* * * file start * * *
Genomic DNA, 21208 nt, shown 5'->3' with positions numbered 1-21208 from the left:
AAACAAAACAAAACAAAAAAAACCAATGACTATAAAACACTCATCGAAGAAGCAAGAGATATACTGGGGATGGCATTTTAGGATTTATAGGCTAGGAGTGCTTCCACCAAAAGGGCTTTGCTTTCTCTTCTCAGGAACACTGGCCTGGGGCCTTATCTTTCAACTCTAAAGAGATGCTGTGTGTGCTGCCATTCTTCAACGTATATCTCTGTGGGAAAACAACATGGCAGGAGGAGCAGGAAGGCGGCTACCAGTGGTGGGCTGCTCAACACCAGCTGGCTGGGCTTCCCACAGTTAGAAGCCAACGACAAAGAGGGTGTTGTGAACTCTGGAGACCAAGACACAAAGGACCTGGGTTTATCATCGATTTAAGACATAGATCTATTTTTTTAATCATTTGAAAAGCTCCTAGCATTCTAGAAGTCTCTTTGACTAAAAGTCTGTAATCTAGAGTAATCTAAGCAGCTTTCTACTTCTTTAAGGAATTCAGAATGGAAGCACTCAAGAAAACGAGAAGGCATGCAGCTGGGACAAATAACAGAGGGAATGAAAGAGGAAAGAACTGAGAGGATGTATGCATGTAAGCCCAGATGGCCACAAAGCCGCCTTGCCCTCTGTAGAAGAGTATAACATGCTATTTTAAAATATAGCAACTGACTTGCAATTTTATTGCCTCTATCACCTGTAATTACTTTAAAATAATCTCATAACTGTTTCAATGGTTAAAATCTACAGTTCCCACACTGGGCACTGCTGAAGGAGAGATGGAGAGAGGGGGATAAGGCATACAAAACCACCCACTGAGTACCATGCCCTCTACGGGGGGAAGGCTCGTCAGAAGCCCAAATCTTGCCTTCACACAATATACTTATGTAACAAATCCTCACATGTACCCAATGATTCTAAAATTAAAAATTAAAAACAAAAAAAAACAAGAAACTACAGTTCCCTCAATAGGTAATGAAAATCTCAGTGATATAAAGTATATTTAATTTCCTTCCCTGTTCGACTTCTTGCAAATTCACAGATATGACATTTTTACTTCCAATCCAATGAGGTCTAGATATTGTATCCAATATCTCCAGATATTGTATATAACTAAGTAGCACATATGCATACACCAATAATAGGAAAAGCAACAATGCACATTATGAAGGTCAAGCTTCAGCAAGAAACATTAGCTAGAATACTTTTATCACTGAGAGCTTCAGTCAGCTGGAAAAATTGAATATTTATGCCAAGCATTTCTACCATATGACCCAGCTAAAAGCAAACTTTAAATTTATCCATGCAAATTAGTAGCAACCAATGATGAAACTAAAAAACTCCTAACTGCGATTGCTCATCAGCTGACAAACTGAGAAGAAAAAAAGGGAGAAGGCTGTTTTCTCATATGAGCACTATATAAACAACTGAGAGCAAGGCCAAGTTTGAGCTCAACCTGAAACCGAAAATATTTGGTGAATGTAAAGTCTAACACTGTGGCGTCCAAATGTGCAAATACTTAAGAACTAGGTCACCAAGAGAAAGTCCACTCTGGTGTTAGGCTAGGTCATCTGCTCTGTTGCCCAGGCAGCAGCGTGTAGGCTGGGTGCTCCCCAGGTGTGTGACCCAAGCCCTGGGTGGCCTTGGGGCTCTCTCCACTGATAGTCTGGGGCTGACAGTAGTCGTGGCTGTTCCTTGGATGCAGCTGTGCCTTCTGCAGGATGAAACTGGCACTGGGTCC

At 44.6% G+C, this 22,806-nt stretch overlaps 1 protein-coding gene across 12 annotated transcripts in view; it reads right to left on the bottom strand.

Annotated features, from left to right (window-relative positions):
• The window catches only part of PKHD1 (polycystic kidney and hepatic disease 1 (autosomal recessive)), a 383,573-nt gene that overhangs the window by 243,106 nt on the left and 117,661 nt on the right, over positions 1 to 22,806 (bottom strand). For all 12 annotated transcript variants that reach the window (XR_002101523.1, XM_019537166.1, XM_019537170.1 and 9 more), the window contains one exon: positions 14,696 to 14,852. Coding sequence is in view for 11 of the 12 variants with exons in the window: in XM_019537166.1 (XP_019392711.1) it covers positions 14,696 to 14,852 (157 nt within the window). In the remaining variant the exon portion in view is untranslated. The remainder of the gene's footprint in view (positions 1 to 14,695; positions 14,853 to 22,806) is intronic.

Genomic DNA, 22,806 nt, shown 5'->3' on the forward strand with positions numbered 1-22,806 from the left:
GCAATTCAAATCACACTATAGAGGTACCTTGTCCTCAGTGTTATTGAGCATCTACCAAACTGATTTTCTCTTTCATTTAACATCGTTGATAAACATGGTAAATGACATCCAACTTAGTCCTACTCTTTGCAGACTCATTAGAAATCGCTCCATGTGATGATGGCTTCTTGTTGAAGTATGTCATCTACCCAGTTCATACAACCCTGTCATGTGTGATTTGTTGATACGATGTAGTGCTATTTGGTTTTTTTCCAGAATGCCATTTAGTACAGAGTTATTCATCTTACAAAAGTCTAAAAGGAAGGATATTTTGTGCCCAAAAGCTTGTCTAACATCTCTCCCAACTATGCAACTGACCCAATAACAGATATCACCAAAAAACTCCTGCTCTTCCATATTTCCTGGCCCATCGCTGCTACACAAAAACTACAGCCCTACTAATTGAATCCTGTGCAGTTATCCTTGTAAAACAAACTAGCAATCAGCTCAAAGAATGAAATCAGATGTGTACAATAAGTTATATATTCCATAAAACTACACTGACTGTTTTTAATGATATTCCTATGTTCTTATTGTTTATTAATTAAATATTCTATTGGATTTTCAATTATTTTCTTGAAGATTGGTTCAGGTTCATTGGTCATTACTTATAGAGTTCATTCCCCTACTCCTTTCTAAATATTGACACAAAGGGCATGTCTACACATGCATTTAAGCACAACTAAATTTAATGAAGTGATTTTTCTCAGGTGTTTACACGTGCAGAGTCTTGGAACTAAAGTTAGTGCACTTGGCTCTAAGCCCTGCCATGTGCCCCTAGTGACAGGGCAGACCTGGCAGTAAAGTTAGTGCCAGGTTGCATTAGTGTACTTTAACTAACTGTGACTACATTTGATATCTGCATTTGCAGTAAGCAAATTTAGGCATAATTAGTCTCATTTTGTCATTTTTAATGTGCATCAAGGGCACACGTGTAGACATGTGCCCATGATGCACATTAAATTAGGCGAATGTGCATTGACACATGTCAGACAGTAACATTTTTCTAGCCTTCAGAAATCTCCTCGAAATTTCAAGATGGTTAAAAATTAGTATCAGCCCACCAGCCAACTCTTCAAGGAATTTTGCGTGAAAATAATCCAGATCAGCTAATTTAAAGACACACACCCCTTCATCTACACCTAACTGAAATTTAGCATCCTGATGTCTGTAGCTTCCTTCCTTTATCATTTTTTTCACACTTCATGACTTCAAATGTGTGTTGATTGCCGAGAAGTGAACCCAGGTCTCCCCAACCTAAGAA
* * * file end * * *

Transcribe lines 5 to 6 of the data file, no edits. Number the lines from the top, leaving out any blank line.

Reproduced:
• The window catches only part of PKHD1 (polycystic kidney and hepatic disease 1 (autosomal recessive)), a 383,573-nt gene that overhangs the window by 243,106 nt on the left and 117,661 nt on the right, over positions 1 to 22,806 (bottom strand). For all 12 annotated transcript variants that reach the window (XR_002101523.1, XM_019537166.1, XM_019537170.1 and 9 more), the window contains one exon: positions 14,696 to 14,852. Coding sequence is in view for 11 of the 12 variants with exons in the window: in XM_019537166.1 (XP_019392711.1) it covers positions 14,696 to 14,852 (157 nt within the window). In the remaining variant the exon portion in view is untranslated. The remainder of the gene's footprint in view (positions 1 to 14,695; positions 14,853 to 22,806) is intronic.

Genomic DNA, 22,806 nt, shown 5'->3' on the forward strand with positions numbered 1-22,806 from the left: